Prospective Tenants For Commercial Centers

Owners must think about vacancies when checking a prospective tenant. Will the tenant’s business survive? When you have a prospective tenant for a commercial center, you must consider whether that prospect would be a good tenant. There are two key standards to apply; (1) the prospective tenant’s financial stability; and (2) the prospective tenant’s potential for success.
Financial Stability
The prospective tenant must be able to afford the rental that you set. Its overall financial condition should be sound. Among the first things you’ll do is to see if the prospective tenant pays its bills on time. Having a reputable credit agency do a credit check on the tenant can easily check this. It is also wise to talk to the tenant’s main suppliers and its current landlord.
An examination of the tenant’s assets is also essential. Ask to see the tenant’s financial records, study them carefully, and discuss with the prospective tenant’s accountant any questions you may wish to have clarified.
Once you are satisfied that the prospective tenant is financially stable, you must ask the question: Will the tenant be successful in your center? To answer this question you must determine the following;
• The tenant’s reputation at its present location.
• The tenant’s sales volume. In the retail business, a turnover of stock at the rate of four to five times a year is considered good.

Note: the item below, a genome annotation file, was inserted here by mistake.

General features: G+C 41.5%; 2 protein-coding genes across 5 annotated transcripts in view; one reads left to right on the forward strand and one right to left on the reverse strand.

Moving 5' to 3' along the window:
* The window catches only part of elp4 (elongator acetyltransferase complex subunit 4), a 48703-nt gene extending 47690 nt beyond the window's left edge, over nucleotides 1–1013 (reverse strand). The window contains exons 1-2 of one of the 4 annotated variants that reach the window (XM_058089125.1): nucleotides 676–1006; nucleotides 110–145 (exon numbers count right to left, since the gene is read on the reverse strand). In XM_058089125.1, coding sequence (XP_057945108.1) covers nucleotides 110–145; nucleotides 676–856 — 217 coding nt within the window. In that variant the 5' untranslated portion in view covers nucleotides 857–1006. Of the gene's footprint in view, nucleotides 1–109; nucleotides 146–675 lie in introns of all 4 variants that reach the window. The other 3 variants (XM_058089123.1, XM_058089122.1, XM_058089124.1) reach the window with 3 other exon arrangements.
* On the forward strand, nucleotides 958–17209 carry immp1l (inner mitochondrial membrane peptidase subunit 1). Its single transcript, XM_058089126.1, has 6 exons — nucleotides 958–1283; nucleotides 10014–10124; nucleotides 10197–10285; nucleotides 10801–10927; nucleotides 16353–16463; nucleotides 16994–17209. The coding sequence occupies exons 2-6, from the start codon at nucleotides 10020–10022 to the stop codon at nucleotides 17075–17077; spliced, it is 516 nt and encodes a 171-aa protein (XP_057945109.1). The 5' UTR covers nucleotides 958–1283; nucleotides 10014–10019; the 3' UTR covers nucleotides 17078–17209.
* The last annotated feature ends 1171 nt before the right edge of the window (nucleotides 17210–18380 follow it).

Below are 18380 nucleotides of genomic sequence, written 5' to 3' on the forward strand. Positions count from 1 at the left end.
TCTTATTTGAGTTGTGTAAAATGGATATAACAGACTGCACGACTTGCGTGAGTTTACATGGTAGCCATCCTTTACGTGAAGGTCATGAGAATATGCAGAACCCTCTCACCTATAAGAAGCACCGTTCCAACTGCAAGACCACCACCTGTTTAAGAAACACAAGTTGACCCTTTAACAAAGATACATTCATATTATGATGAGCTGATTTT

• The trend of the tenant’s sales. Has the tenant’s sales been increasing from year to year?
• The type of merchandise the tenant will be selling in your center. You’ll look to avoid duplications with other tenants in the center.
• The profile of the tenant’s average customer at its present location.
• How efficiently is the tenant’s business now being run? Is the efficiency or inefficiency likely to continue?
• The nature and extent of the tenant’s advertising.
No Track Record
The preceding is for the prospective tenant who has an established record, who has been in business and offers tangible evidence of performance. But what about a newly owned business that wants to rent space in your shopping center as its first-ever place of business?
You should appraise this kind of prospective tenant by using the same two key standards: financial stability and potential for success. But instead of looking at past records, you will be predicting and forecasting and making judgments about the prospective tenant’s ability, ideas, and business expertise. It is a riskier situation for the center’s owner-manager but a totally new business might generate totally new interest in the center—it’s not the same old merchants merely doing business from a new location.